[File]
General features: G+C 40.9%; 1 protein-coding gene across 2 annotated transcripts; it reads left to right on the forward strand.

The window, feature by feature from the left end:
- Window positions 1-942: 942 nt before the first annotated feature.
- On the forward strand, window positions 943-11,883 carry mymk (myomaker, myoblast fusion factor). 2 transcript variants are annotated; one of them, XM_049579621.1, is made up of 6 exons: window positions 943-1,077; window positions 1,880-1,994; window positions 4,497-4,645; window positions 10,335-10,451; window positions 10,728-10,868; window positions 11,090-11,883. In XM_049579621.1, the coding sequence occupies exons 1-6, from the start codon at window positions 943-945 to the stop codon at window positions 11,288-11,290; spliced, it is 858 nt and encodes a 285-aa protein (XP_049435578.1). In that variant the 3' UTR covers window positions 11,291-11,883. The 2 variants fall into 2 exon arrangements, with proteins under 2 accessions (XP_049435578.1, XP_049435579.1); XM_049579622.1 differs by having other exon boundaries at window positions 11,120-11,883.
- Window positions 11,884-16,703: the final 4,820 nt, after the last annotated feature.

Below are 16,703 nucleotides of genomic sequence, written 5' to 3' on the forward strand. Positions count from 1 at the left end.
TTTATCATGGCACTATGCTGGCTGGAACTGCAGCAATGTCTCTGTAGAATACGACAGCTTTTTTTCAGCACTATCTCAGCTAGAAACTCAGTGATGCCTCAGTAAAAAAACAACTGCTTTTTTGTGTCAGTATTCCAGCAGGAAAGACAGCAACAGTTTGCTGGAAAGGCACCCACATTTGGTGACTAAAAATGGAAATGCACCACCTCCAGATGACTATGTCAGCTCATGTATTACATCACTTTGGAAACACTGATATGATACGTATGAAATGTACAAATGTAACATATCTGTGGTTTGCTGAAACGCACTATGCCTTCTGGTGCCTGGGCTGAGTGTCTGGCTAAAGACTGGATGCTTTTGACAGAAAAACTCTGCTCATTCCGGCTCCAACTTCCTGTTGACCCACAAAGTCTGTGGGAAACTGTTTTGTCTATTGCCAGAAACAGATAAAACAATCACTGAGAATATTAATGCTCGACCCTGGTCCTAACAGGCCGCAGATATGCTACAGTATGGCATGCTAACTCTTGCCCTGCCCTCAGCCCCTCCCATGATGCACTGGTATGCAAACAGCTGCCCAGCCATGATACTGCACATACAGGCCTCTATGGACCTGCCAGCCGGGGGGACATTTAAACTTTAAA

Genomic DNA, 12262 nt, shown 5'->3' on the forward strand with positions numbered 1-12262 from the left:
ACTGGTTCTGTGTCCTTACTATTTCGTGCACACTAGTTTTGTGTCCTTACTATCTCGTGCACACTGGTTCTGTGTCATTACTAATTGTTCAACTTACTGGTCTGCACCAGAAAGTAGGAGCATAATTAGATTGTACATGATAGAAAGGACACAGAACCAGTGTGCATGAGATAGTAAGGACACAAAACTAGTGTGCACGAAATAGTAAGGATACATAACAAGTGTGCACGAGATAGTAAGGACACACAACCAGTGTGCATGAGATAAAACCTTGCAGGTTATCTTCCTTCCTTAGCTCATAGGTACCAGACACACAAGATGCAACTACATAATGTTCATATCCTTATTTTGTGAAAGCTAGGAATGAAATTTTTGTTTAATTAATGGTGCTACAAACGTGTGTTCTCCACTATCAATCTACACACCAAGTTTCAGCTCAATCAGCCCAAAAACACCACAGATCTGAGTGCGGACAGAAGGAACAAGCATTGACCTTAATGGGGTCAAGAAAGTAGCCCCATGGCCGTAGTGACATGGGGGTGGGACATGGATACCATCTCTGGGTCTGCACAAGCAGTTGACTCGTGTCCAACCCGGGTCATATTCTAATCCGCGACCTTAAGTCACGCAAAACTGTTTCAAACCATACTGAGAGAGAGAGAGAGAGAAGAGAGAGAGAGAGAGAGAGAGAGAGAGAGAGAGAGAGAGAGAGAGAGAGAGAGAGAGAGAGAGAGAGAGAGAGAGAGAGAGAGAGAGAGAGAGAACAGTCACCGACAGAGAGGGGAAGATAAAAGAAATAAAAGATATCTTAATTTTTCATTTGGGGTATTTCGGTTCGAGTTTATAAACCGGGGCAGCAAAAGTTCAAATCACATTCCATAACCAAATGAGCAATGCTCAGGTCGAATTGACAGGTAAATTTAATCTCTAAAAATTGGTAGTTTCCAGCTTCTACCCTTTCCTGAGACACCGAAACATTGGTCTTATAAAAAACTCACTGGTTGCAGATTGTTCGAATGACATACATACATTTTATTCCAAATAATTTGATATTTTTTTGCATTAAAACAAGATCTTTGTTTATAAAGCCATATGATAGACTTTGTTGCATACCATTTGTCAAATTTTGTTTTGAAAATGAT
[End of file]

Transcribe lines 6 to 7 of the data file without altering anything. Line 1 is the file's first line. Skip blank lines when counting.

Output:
Below are 16,703 nucleotides of genomic sequence, written 5' to 3' on the forward strand. Positions count from 1 at the left end.
TTTATCATGGCACTATGCTGGCTGGAACTGCAGCAATGTCTCTGTAGAATACGACAGCTTTTTTTCAGCACTATCTCAGCTAGAAACTCAGTGATGCCTCAGTAAAAAAACAACTGCTTTTTTGTGTCAGTATTCCAGCAGGAAAGACAGCAACAGTTTGCTGGAAAGGCACCCACATTTGGTGACTAAAAATGGAAATGCACCACCTCCAGATGACTATGTCAGCTCATGTATTACATCACTTTGGAAACACTGATATGATACGTATGAAATGTACAAATGTAACATATCTGTGGTTTGCTGAAACGCACTATGCCTTCTGGTGCCTGGGCTGAGTGTCTGGCTAAAGACTGGATGCTTTTGACAGAAAAACTCTGCTCATTCCGGCTCCAACTTCCTGTTGACCCACAAAGTCTGTGGGAAACTGTTTTGTCTATTGCCAGAAACAGATAAAACAATCACTGAGAATATTAATGCTCGACCCTGGTCCTAACAGGCCGCAGATATGCTACAGTATGGCATGCTAACTCTTGCCCTGCCCTCAGCCCCTCCCATGATGCACTGGTATGCAAACAGCTGCCCAGCCATGATACTGCACATACAGGCCTCTATGGACCTGCCAGCCGGGGGGACATTTAAACTTTAAA